May 28, 2023

Bits Blog: Microsoft Moves Further Into the Cloud

Satya Nadella, president of Microsoft Server and Tools Business.David Paul Morris/Bloomberg NewsSatya Nadella, president of Microsoft Server and Tools Business.

Microsoft just went further into the cloud.

The Redmond, Wash., software giant announced Tuesday the new version of its computer server software. The product, called Windows Server 2012, is designed both to work independently and to connect with some 200 online services that Microsoft offers through its Azure cloud computing system. That is in addition to the usual upgrades in things like storage and networking capability.

While expected, this is a pretty big deal, and not just because the servers business is Microsoft’s second largest division in terms of revenue. (It brought in $18.7 billion in the fiscal year that ended last June 30.) It may be the most significant effort to date in Microsoft’s plan to change with the times.

“The world is changing from client-server to connected devices and continuous services,” Satya Nadella, president of Microsoft Server and Tools Business, said in an interview. “We want to be a primary provider of operating systems for people who want servers both to connect to the cloud, and to build their own cloud systems.”

That is tougher than it looks for a company like Microsoft because Office and the Windows OS, mostly delivered in personal computers and on conventional corporate servers, remain Microsoft’s cash cows. Server and Tools is second in revenues behind the Business division, which makes things like Microsoft Office and SharePoint. It is third in profits, however, behind both Business and the Windows and Windows Live division.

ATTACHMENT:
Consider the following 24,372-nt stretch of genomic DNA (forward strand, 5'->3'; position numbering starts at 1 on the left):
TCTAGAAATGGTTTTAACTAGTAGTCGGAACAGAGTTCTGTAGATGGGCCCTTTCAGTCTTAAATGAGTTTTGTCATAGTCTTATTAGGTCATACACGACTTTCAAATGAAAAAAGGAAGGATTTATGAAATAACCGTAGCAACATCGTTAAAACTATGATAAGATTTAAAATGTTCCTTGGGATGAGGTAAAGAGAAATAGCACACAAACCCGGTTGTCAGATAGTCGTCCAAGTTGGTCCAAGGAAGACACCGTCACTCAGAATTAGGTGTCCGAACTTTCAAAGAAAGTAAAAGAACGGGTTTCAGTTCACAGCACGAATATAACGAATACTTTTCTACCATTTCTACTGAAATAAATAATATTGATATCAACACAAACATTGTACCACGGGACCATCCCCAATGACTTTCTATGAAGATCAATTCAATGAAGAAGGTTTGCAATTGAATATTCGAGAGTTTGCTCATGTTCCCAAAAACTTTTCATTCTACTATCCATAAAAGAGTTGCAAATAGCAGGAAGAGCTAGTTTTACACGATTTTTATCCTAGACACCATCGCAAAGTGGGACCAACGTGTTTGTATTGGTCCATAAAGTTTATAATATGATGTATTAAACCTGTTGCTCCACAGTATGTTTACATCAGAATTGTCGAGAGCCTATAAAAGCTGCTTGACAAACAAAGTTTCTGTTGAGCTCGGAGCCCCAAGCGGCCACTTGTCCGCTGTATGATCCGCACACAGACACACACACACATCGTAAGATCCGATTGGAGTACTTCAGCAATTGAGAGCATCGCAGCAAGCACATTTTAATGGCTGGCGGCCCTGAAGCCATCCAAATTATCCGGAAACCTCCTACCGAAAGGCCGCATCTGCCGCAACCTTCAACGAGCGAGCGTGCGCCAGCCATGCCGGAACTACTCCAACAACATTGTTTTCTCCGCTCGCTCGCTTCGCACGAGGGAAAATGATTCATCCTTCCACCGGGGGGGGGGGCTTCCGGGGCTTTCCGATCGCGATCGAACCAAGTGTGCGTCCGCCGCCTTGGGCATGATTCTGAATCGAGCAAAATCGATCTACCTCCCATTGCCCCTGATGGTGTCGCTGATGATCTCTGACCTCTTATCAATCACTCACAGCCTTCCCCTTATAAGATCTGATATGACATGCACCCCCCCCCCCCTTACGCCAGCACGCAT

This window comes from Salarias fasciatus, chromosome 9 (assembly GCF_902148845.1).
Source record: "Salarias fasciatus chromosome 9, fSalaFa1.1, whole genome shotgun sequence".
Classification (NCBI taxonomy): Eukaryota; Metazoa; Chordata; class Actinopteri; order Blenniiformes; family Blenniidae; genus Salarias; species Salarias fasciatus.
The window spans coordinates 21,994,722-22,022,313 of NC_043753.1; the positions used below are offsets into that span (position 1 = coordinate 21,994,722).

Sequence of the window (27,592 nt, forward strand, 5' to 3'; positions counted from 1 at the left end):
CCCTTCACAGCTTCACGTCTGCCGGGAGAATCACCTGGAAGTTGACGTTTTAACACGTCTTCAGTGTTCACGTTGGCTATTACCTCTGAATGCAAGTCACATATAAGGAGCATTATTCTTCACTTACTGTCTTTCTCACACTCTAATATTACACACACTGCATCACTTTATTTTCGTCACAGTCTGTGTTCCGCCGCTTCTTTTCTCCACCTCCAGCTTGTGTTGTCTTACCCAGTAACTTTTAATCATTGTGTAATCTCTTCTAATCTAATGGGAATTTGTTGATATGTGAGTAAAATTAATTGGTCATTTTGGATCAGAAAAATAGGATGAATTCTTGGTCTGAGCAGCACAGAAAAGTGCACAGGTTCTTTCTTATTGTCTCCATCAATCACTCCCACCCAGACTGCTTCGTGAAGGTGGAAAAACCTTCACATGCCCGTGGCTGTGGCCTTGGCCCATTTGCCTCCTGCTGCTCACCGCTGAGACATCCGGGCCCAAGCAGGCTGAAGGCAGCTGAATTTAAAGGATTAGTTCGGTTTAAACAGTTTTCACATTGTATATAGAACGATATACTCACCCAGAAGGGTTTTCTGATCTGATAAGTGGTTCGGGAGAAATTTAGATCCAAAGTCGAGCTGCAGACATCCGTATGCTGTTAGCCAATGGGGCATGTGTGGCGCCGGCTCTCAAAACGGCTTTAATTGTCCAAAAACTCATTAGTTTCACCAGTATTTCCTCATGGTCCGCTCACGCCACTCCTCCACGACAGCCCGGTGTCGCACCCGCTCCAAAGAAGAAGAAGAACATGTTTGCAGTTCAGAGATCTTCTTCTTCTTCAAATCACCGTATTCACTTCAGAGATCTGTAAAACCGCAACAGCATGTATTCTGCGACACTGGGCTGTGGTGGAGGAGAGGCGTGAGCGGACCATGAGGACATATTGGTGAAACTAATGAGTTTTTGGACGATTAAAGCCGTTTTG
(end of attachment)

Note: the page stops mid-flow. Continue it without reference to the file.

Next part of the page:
The company has to transition to a world where Windows and Office matter less, and sell more services via the cloud. The new servers are priced between $425 and $4,800, depending on capabilities. The hope, however, is that Microsoft will be able to sell much more online, with services like data marts for performing analytics, or extra computing capacity for heavy one-time workloads.

It’s not clear whether this will be as profitable, but as Mr. Nadella noted, the world is changing and Microsoft has to adapt to interacting all the time with its customers. “All of our third-party workloads, like Bing, Xbox Live, and Azure are already running on this server,” he said. That means the new server is already running one of the biggest clouds around. “No corporate customer has a couple hundred thousand machines in their data center,” as Microsoft does in a couple of locations, he said.

New businesses also mean new competitors, and Mr. Nadella was quick to assert the superiority of Windows Server’s ability to increase the workload of a server, compared to the so-called virtualization capabilities of products from VMware, which just finished a big customer conference where it announced a kind of homemade alternative to Azure.

“We are not chasing VMware’s taillights anymore” in terms of performance, Mr. Nadella said. “Now VMware is talking about matching us. To me, that is a major shift.”

The shift is mostly in being able to address more of the kind of high-end customers for now, however. Microsoft will continue to sell its products to corporations by heavy reliance on hardware makers like Hewlett-Packard, Dell, and Cisco. These old giants are having their own struggle in transitioning to the cloud.

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